I'm starting a new business called Kynetx. As I go through some of the things I do, I'm planning to blog them. The whole series will be here. This is the fifteenth installment. You may find my efforts instructive. Or you may know a better way---if so, please let me know!
One of the things that ought to strike fear into any technologist's heart is getting your first customer. You've spent months building a product you hope people will buy and find useful and suddenly someone actually is putting their faith in you and your baby.
You're happy, of course. But most of all, you're scared. What if something doesn't work? What if it doesn't scale? What about feature A, B, and Z that we haven't built yet? What about the shortcuts you took here and there to get it done? What about...
I've done this a couple of times now and I'm convinced of two things: (1) you're going to sell your service before you're ready and (2) you should have sold it even earlier.
We're at that stage with Kynetx. We've signed up several good pilot customers and we're actively courting the indirect sales channel. These are sharp, demanding folk with good ideas and little time to waste. That scares me.
Don't get me wrong. I've never built a product or service that has been more ready to scale and that I'm as confident works as promised. We've spent months automating infrastructure. I've written thousands of tests. Still, it's scary. If you asked me, I'd take another couple of months. Of course, at that point, I'd still take another couple of months. You're never ready.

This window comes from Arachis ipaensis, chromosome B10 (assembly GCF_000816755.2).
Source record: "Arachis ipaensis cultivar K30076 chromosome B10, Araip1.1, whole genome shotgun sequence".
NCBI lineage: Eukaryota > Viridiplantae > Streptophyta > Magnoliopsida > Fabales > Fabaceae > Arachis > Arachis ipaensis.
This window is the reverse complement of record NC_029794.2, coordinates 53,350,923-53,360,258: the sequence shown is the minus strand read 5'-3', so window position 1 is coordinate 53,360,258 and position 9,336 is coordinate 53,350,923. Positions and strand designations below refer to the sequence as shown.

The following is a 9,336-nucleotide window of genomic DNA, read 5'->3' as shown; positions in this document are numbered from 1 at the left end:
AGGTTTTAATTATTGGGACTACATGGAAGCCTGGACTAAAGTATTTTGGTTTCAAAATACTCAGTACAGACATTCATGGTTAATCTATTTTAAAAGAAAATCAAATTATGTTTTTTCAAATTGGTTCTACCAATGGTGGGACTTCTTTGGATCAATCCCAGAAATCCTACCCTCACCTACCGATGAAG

That leads nicely to my second point. Since you're never ready, you might as well start selling even earlier. There are big advantages to having real people kick the tires and give you feedback. The product becomes better faster through that process than anything else you can do. And you invariably plug some of the holes that have crept into things.
But wait. There's more. The best part of selling your product early is that it helps you understand what you do and how you're different from your competitors. These are two key pieces of information when you're going out to raise money.
You may think that it's weird that you could start a company and not know what you do, but in fact it's quite common. Oh, you know what you do on many levels, but telling other people about it can present some challenges. In an earlier post in this series I wrote about finding your story. Same idea.
When you start to tell others about your product or service, they invariably try to understand you by comparison. "Oh, so you're just like [insert company name here]" or "Oh, so you're a [insert product category here]." Often these are the very companies or categories you're trying to distinguish yourself from. You need to understand how your different in ways that you can easily explain.
Going through some VC meetings and pitching events helped us refine our story, but we're reached a whole different level talking about what we do with clients. They're usually more willing share, explore, and engage in a dialogue than VCs who typically hold their cards very close to their vest.
Clients aren't as interested in comparing as VCs because they don't care as much who you're like. They're not trying to find the next category killer. They just want to solve a problem and if your nail will secure their board, then they're game.
Besides, I don't know about you, but in client meetings I'm a whole lot more relaxed than I am in a VC pitch. I'm in my element--showing off the things I'm most passionate about right now. Clients usually want to see what you have and our demo usually wows people. VCs never want to see a demo.
As a consequence of all this, I wish we'd been positioned to start selling well before we started raising money. Unfortunately, because of various timing issues and our own understanding, things didn't work out that way. If I do this again, I'll start selling much earlier.